A stakeholders’ meeting on actions against blood transfusion and obstetric practices outside hospital environment took place on Wednesday at the maternity ward at the Kenema government hospital.
The meeting, which attracted stakeholders from Kenema city and its environs, was organized by the District Health Management Team (DHMT)/ and the International Rescue Committee (IRC).
In his opening remarks the chairman of the meeting who is also the Medical Superintendent at the government hospital in Kenema, Dr Alimamy Philip explained how some people in the community were carrying out blood transfusion, abortion and other obstetric practices in their premises which he said was bad and dangerous.
He noted that the people who carried out such practices were not qualified and did not have conducive environment and equipment to carry out such practices. Dr Koroma further said when these people carried out such practices and there arose complications in the treatment, “that would be the time they will rush with the patient to the government hospital sometimes in a worst state, and when the patient dies at the hospital the public looks negatively at the hospital”.
“As medical practitioners our utmost priority is to save lives and by ensuring that conducive medical environment exists,” he stated and called on his audience to draw up an action plan against the practices that go on outside the hospital. Dr Jeff K. Mathe, the Emoc Coordinator in his contribution, explained about the efforts from health staff and their NGO partners for improved obstetric and blood transfusion services at the hospital.
He spoke about the conducive atmosphere and the availability of equipment at the government hospital.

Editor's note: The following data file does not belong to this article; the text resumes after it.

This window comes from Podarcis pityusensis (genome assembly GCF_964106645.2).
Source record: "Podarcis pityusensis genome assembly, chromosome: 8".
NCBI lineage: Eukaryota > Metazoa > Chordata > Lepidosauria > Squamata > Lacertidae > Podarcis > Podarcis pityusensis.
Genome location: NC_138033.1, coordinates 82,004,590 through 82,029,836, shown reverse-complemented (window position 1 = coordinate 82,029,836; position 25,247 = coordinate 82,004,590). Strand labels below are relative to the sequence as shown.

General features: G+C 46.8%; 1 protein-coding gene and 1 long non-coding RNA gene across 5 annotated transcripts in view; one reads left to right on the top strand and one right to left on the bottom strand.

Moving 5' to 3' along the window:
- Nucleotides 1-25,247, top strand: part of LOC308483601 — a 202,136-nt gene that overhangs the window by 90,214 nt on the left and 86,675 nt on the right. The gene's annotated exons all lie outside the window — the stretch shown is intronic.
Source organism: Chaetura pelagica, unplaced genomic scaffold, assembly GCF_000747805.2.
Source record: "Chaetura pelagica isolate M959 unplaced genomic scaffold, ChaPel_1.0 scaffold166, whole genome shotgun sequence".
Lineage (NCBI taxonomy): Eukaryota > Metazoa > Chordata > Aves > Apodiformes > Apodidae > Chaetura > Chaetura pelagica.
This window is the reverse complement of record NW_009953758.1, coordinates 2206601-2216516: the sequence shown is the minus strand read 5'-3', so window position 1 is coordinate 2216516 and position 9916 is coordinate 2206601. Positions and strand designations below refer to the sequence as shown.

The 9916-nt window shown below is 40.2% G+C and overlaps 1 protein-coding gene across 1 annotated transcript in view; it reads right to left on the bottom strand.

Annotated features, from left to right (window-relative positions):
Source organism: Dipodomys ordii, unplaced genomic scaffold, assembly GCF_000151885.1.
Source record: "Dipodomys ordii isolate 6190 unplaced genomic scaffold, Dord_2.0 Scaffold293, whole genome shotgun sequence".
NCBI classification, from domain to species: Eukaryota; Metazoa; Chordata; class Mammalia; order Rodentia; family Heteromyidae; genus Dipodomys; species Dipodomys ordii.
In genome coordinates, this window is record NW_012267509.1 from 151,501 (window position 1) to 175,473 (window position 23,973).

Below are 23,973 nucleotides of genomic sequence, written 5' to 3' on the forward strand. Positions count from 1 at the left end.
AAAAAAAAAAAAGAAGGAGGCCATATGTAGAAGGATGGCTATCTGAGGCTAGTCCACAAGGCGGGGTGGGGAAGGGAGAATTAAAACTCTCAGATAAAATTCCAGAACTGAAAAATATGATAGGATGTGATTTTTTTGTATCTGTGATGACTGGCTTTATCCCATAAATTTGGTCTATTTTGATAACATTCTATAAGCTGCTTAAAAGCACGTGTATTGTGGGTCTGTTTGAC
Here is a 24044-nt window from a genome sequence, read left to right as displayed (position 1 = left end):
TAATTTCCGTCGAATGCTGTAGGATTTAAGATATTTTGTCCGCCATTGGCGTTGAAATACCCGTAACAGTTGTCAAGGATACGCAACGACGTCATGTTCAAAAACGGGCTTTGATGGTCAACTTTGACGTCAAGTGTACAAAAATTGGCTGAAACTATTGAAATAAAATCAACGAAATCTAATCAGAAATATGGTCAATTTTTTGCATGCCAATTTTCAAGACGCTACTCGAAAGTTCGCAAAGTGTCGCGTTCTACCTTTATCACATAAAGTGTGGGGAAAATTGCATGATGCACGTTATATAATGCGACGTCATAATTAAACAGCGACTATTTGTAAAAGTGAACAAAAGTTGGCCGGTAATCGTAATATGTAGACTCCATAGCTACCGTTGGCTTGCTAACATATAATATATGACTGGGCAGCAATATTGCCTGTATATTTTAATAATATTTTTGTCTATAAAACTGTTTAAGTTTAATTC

Chief Mohamed Kallon, in his contribution, said as traditional rulers they did not have knowledge in the medical field that was why they accepted whosoever posed as medical practitioners in their communities. He said they wholly supported any move by any group that was working to ensure safe medical practices in the community. He pledged their [traditional rulers] fullest support for the move.
Francis M. Kallon, a councilor of the Kenema District Council on behalf of the council, pledged the council’s fullest support and then explained about the security Task Force set up by the UN and the Councils that had its own laws and mandate. He said the Task Force would ensure that the illegal practices in the medical field were wiped off in the district. At the end of the meeting an action plan was reached among which included the nomination of four medical practitioners from the hospital that would join the UN/Council Security Task Force which would be charged with the responsibility of identifying illegal medical practices in that city and the district as a whole.